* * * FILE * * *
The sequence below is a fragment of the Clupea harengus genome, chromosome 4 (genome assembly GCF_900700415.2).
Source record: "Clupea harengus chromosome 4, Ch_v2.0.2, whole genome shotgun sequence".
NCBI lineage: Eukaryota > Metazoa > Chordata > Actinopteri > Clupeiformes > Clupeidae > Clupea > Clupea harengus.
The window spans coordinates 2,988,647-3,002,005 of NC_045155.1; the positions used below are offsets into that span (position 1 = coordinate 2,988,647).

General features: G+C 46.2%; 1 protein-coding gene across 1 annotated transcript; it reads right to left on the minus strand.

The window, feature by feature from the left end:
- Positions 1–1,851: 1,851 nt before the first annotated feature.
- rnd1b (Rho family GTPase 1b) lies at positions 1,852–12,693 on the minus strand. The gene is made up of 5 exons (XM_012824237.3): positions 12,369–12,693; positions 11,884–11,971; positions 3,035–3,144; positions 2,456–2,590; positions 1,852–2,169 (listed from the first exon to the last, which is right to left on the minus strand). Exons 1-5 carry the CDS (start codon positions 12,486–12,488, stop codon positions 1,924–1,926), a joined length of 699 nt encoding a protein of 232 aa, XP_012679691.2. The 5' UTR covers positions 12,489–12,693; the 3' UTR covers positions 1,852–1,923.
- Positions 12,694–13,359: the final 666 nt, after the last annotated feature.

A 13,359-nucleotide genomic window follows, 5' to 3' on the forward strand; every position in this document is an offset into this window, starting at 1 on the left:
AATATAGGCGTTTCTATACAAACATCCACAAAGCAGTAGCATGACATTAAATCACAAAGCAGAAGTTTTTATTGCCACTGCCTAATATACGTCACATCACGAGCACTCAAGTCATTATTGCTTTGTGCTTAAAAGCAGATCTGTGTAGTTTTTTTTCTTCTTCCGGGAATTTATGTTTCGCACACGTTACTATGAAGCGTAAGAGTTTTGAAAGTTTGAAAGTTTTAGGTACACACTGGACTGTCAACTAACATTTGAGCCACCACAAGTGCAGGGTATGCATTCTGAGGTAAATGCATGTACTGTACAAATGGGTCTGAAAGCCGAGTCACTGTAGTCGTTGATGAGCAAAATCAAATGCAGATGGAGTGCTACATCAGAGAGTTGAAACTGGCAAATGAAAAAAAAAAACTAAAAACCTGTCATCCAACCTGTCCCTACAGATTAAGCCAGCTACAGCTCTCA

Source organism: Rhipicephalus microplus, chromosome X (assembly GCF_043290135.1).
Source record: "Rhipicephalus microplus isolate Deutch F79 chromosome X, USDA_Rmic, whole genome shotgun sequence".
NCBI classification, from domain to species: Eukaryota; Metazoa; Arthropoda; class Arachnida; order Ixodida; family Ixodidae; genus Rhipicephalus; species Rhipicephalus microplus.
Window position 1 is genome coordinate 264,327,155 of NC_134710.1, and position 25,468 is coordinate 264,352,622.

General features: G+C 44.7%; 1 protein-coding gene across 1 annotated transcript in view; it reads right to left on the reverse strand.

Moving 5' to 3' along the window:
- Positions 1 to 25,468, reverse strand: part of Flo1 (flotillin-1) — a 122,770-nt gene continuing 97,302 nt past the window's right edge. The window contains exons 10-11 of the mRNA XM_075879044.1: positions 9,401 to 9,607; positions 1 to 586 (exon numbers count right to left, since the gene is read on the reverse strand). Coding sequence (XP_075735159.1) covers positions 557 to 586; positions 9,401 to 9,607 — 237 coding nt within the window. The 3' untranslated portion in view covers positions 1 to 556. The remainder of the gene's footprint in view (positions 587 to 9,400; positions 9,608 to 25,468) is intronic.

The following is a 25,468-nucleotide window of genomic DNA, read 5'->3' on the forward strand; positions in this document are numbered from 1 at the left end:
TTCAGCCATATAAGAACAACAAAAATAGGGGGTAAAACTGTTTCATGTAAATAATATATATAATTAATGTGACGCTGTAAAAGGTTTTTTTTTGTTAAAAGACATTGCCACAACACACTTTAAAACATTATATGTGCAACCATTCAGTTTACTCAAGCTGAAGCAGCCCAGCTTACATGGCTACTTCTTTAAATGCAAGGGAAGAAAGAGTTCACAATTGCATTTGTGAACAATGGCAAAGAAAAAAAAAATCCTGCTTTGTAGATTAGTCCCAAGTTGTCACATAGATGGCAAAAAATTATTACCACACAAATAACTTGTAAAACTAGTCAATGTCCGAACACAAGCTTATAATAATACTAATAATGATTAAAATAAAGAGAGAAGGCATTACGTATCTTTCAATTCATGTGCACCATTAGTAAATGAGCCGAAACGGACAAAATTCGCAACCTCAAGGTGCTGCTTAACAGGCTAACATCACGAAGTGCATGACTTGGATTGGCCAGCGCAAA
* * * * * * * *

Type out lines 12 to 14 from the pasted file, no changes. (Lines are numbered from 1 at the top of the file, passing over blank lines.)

Source organism: Rhipicephalus microplus, chromosome X (assembly GCF_043290135.1).
Source record: "Rhipicephalus microplus isolate Deutch F79 chromosome X, USDA_Rmic, whole genome shotgun sequence".
NCBI classification, from domain to species: Eukaryota; Metazoa; Arthropoda; class Arachnida; order Ixodida; family Ixodidae; genus Rhipicephalus; species Rhipicephalus microplus.